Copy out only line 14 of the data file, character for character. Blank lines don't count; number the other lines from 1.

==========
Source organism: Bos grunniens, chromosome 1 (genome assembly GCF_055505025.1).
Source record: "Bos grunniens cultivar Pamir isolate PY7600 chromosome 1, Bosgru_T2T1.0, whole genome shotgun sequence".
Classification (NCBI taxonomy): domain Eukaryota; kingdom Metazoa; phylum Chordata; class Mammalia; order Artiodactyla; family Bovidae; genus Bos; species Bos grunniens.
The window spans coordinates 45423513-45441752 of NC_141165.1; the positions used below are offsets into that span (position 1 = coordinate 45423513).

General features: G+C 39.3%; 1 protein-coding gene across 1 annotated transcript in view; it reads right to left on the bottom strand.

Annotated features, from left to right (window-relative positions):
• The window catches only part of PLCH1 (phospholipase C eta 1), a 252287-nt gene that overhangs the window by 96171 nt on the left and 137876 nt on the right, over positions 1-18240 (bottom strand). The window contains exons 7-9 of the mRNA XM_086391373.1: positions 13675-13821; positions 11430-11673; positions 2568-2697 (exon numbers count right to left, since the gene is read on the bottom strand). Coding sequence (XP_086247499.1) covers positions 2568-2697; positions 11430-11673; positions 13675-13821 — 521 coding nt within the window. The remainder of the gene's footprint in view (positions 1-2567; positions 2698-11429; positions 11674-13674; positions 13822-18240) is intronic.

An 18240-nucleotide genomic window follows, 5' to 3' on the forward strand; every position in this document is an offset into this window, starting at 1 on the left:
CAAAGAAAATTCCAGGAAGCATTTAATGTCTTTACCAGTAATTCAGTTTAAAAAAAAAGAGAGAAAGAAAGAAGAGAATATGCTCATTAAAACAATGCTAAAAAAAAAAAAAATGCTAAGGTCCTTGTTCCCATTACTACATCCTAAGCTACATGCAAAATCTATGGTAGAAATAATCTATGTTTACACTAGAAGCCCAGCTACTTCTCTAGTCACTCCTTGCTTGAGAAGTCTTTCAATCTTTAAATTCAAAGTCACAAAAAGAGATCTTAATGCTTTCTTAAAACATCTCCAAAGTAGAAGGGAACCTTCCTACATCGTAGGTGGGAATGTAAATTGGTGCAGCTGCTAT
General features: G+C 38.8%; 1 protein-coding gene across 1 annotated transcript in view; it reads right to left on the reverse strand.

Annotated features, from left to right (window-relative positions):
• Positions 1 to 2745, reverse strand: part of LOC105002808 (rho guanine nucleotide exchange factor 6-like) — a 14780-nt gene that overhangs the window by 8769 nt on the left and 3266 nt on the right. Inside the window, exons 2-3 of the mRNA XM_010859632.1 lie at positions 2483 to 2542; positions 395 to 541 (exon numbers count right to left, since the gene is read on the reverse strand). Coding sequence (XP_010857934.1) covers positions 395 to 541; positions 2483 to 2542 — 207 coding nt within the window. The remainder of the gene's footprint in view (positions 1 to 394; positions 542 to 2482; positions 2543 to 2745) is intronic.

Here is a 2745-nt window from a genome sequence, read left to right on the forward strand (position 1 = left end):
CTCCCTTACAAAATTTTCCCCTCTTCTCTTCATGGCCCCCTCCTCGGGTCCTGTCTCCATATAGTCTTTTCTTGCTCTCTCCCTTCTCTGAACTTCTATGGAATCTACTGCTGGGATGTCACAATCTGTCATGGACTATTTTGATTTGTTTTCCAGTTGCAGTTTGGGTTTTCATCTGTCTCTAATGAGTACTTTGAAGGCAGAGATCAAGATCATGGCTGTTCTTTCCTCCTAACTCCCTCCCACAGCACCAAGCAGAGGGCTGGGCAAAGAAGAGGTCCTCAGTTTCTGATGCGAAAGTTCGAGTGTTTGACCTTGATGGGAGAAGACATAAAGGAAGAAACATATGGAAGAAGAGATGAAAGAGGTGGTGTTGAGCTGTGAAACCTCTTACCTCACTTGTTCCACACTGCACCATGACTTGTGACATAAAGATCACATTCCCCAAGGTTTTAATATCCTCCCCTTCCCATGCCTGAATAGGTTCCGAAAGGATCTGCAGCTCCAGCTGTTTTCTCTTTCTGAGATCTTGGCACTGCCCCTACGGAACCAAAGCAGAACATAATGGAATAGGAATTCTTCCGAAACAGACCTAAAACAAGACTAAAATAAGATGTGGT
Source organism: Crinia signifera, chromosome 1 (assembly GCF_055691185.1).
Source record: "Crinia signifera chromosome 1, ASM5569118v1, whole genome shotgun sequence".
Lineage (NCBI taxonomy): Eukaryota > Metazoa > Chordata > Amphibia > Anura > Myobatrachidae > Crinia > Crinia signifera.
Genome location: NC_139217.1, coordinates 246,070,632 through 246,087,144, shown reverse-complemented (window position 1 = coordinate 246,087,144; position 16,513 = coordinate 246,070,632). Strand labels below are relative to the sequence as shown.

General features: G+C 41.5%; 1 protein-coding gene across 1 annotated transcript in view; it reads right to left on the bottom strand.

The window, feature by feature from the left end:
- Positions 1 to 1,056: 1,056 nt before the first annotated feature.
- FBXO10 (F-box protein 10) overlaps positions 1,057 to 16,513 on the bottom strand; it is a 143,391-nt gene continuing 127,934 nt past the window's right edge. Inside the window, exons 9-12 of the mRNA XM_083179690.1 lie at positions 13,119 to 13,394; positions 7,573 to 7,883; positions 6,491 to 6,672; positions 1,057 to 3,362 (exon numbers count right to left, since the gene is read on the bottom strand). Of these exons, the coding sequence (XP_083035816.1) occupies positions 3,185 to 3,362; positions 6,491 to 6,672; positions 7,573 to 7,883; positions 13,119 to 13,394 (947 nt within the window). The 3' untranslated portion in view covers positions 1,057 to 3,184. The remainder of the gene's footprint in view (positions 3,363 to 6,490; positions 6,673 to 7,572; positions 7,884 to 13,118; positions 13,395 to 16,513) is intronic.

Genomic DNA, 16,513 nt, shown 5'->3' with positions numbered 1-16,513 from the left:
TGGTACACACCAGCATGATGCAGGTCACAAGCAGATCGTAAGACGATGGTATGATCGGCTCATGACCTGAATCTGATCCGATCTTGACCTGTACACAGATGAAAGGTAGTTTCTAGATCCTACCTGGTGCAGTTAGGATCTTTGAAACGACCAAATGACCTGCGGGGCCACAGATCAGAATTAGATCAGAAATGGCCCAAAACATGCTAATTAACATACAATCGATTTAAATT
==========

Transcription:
CTCCCTTACAAAATTTTCCCCTCTTCTCTTCATGGCCCCCTCCTCGGGTCCTGTCTCCATATAGTCTTTTCTTGCTCTCTCCCTTCTCTGAACTTCTATGGAATCTACTGCTGGGATGTCACAATCTGTCATGGACTATTTTGATTTGTTTTCCAGTTGCAGTTTGGGTTTTCATCTGTCTCTAATGAGTACTTTGAAGGCAGAGATCAAGATCATGGCTGTTCTTTCCTCCTAACTCCCTCCCACAGCACCAAGCAGAGGGCTGGGCAAAGAAGAGGTCCTCAGTTTCTGATGCGAAAGTTCGAGTGTTTGACCTTGATGGGAGAAGACATAAAGGAAGAAACATATGGAAGAAGAGATGAAAGAGGTGGTGTTGAGCTGTGAAACCTCTTACCTCACTTGTTCCACACTGCACCATGACTTGTGACATAAAGATCACATTCCCCAAGGTTTTAATATCCTCCCCTTCCCATGCCTGAATAGGTTCCGAAAGGATCTGCAGCTCCAGCTGTTTTCTCTTTCTGAGATCTTGGCACTGCCCCTACGGAACCAAAGCAGAACATAATGGAATAGGAATTCTTCCGAAACAGACCTAAAACAAGACTAAAATAAGATGTGGT